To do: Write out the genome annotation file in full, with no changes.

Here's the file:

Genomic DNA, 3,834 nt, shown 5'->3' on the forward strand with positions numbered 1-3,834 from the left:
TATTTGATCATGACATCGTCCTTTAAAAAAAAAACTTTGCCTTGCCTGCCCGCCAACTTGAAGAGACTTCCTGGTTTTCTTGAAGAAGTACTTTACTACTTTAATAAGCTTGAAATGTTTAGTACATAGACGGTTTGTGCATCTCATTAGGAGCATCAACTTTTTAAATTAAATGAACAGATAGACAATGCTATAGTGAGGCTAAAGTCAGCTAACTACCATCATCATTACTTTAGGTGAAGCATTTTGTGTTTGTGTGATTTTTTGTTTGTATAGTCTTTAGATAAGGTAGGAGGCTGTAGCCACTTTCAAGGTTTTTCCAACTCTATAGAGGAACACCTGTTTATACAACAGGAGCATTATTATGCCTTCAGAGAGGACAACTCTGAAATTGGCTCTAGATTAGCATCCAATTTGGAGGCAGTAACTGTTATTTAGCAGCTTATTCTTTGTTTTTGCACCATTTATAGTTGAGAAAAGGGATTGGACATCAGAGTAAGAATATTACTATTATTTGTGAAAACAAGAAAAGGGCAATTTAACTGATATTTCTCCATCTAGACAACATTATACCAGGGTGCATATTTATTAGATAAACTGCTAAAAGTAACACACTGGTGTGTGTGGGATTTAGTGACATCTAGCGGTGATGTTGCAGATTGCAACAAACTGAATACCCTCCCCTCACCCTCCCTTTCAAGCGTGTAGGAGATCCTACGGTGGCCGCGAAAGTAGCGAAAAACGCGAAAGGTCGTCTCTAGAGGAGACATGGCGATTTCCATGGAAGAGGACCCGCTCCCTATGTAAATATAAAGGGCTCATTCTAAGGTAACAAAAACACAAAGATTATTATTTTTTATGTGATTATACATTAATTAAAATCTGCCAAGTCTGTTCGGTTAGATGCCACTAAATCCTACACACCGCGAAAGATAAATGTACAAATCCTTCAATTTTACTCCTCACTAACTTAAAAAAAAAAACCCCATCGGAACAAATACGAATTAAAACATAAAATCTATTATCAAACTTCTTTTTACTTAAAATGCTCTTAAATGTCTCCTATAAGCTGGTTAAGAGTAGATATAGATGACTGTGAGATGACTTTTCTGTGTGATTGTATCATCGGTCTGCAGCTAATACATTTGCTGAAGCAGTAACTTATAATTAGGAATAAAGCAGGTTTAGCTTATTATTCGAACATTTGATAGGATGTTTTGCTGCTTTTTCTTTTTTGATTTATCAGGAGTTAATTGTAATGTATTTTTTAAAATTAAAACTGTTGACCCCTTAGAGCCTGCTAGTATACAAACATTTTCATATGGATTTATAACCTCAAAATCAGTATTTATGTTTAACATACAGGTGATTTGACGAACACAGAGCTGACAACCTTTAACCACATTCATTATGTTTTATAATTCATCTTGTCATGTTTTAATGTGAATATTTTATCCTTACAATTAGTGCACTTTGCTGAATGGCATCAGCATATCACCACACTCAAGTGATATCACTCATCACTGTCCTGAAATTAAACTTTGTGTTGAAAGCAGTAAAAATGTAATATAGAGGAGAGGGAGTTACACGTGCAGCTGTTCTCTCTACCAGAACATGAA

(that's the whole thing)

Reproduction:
Genomic DNA, 3,834 nt, shown 5'->3' on the forward strand with positions numbered 1-3,834 from the left:
TATTTGATCATGACATCGTCCTTTAAAAAAAAAACTTTGCCTTGCCTGCCCGCCAACTTGAAGAGACTTCCTGGTTTTCTTGAAGAAGTACTTTACTACTTTAATAAGCTTGAAATGTTTAGTACATAGACGGTTTGTGCATCTCATTAGGAGCATCAACTTTTTAAATTAAATGAACAGATAGACAATGCTATAGTGAGGCTAAAGTCAGCTAACTACCATCATCATTACTTTAGGTGAAGCATTTTGTGTTTGTGTGATTTTTTGTTTGTATAGTCTTTAGATAAGGTAGGAGGCTGTAGCCACTTTCAAGGTTTTTCCAACTCTATAGAGGAACACCTGTTTATACAACAGGAGCATTATTATGCCTTCAGAGAGGACAACTCTGAAATTGGCTCTAGATTAGCATCCAATTTGGAGGCAGTAACTGTTATTTAGCAGCTTATTCTTTGTTTTTGCACCATTTATAGTTGAGAAAAGGGATTGGACATCAGAGTAAGAATATTACTATTATTTGTGAAAACAAGAAAAGGGCAATTTAACTGATATTTCTCCATCTAGACAACATTATACCAGGGTGCATATTTATTAGATAAACTGCTAAAAGTAACACACTGGTGTGTGTGGGATTTAGTGACATCTAGCGGTGATGTTGCAGATTGCAACAAACTGAATACCCTCCCCTCACCCTCCCTTTCAAGCGTGTAGGAGATCCTACGGTGGCCGCGAAAGTAGCGAAAAACGCGAAAGGTCGTCTCTAGAGGAGACATGGCGATTTCCATGGAAGAGGACCCGCTCCCTATGTAAATATAAAGGGCTCATTCTAAGGTAACAAAAACACAAAGATTATTATTTTTTATGTGATTATACATTAATTAAAATCTGCCAAGTCTGTTCGGTTAGATGCCACTAAATCCTACACACCGCGAAAGATAAATGTACAAATCCTTCAATTTTACTCCTCACTAACTTAAAAAAAAAAACCCCATCGGAACAAATACGAATTAAAACATAAAATCTATTATCAAACTTCTTTTTACTTAAAATGCTCTTAAATGTCTCCTATAAGCTGGTTAAGAGTAGATATAGATGACTGTGAGATGACTTTTCTGTGTGATTGTATCATCGGTCTGCAGCTAATACATTTGCTGAAGCAGTAACTTATAATTAGGAATAAAGCAGGTTTAGCTTATTATTCGAACATTTGATAGGATGTTTTGCTGCTTTTTCTTTTTTGATTTATCAGGAGTTAATTGTAATGTATTTTTTAAAATTAAAACTGTTGACCCCTTAGAGCCTGCTAGTATACAAACATTTTCATATGGATTTATAACCTCAAAATCAGTATTTATGTTTAACATACAGGTGATTTGACGAACACAGAGCTGACAACCTTTAACCACATTCATTATGTTTTATAATTCATCTTGTCATGTTTTAATGTGAATATTTTATCCTTACAATTAGTGCACTTTGCTGAATGGCATCAGCATATCACCACACTCAAGTGATATCACTCATCACTGTCCTGAAATTAAACTTTGTGTTGAAAGCAGTAAAAATGTAATATAGAGGAGAGGGAGTTACACGTGCAGCTGTTCTCTCTACCAGAACATGAA